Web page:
I was impressed by Helen Kelly’s energetic defence of workers’ rights in recent years. Particularly the fact that she threw herself behind campaigns for blue collar workers and didn’t let up, even as she was dying. But she was so utterly wrong about the Labour Party that any good work would in time be negated by peddling a myth that Labour somehow has something positive to offer workers. At Redline we’ve consistently highlighted how National and Labour complement each other as the A and B team for capitalism. This was neatly illustrated today when Labour MP – now mayor of Auckland Phil Goff appointed a National Party guy as deputy mayor. That came just weeks after John Key had vigorously supported Helen Clark for the top UN job.
    National-Labour really are an alliance, and it’s obvious to all except those who are wilfully blind.

    • Phil F says:

      This alliance was really clear during most of the life of the NLP/Alliance. Labour preferred National, for instance, in the Tamaki by-election. Labour is always much more worried about, and viscerally hostile to, the growth of anything to its left than it is to National.

      I have a different view, however, of Helen Kelly. I was a general staff member of AUS when she was general secretary of the union and my experience was that at the start of a negotiating period she would talk the talk and then, once negotiations started, she would begin trying to lower our expectations. I was on the Canterbury branch committee of the union and we also had to endure the union brass, and she was the key player, trying to ram the ideology of ‘partnership’ down our throats.

      In my view the role she played around Pike River was negative too. As soon as she arrived on the scene, that was the end of any possibility of any sort of independent struggle by the families, the mining community and supporters. The families and their supporters needed a campaign that was independent of the EPMU (whose leader, Andrew Little, had signed off on PIke River), independent of the top CTU brass, and independent of the LP. In my opinion Helen Kelly was a force for that *not* happening, however much she may have sympathised with the families as an individual.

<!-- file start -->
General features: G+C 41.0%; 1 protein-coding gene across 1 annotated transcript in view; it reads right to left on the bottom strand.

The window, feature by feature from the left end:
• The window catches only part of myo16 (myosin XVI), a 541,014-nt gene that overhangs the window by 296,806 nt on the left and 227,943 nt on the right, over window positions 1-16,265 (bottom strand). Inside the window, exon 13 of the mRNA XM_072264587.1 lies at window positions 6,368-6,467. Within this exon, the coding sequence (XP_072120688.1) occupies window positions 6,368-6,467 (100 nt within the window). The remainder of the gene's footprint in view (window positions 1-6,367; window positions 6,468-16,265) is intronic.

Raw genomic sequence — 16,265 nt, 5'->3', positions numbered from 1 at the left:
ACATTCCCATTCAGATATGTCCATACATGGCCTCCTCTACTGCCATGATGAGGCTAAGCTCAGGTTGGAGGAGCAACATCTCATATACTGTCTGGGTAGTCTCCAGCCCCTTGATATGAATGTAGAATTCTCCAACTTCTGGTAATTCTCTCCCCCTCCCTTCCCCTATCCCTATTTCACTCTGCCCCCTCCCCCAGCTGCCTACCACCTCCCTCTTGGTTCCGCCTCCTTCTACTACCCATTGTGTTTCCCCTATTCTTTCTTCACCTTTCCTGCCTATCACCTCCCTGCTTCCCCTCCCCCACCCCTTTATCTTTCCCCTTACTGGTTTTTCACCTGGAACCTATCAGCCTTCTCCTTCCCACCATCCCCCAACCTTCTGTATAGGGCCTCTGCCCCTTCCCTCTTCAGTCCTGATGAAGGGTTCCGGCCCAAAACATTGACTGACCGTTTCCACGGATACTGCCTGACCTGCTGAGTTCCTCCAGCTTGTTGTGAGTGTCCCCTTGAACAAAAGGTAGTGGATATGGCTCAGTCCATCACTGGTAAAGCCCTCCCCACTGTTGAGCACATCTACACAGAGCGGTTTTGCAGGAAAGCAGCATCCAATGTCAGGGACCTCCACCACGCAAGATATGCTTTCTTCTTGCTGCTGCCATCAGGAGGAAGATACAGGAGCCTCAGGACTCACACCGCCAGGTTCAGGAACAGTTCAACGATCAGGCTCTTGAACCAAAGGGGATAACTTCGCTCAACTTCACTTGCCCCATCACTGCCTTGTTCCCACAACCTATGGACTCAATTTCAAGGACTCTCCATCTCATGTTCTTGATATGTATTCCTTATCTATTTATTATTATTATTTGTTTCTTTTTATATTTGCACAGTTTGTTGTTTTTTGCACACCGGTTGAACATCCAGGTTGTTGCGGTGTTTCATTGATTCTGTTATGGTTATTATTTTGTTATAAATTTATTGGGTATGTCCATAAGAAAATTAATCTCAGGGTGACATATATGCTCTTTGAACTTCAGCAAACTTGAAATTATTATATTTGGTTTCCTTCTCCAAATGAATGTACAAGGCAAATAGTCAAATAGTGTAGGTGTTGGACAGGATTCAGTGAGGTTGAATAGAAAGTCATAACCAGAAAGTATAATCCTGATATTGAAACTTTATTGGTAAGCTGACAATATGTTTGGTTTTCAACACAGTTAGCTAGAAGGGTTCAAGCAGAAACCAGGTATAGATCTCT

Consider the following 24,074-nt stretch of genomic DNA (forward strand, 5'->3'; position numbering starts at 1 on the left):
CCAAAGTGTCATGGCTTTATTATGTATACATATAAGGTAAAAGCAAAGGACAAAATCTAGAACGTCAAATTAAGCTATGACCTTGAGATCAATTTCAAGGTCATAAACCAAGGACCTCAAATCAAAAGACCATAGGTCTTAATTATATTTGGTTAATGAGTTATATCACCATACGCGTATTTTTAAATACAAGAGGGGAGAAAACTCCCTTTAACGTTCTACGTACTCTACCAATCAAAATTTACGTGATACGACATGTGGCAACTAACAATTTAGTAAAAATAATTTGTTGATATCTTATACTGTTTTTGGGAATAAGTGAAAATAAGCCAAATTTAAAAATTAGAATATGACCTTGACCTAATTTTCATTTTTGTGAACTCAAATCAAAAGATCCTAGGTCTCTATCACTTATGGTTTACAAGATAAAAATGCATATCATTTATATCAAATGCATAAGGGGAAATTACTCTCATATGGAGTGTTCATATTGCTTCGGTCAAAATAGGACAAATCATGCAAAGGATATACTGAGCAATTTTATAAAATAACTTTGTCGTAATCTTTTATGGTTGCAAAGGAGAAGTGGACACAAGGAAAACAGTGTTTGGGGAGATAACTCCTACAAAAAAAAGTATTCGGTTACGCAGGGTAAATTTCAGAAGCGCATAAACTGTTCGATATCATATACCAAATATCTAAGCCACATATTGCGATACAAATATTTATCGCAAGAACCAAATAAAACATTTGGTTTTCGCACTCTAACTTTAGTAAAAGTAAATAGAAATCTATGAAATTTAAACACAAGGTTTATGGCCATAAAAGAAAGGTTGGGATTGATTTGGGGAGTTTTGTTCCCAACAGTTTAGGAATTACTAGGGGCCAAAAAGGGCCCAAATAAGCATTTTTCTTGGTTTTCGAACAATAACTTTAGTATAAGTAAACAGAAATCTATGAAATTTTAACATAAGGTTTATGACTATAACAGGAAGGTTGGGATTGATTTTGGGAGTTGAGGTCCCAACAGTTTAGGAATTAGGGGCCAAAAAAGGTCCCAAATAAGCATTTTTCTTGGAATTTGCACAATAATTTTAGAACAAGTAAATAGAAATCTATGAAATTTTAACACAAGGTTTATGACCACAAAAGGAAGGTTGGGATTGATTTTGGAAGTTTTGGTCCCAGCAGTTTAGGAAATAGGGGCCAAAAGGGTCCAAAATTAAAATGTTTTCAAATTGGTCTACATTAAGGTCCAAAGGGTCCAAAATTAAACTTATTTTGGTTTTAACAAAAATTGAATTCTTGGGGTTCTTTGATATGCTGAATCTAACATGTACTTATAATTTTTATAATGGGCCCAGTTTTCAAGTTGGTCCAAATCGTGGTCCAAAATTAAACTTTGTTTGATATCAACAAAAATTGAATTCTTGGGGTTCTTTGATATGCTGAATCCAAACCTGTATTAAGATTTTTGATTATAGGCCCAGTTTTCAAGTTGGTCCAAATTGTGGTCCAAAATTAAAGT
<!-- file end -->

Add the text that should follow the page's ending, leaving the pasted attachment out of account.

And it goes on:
I think the fact that she was a bit feisty, for instance over the government’s change in the industrial laws to please Peter Jackson and the Hollywood bosses, was the result of the fact that the government wouldn’t do business. What most of the top union brass want is a government that will sit down with them and let them play their mediating role between labour and capital. Because neither Labour nor National need to do this these days, the style of union leadership that dominated in the 20 years before here was/is no longer able to deliver anything to workers. So we have a bit of feistiness from time to time. This was true of both Peter Conway and her.

      Of course, the biggest problem is not them but overall working class passivity. In the context of a working class that, so often, would rather break out into tears than break out into struggle, Helen Kelly probably really was the best that was on offer. Sadly.

      Even more sadly, there’s no signs of that changing. So we are stuck in a pretty clapped-out capitalism that survives more because of the exhaustion/passivity of the working class than due to any dynamism of its own.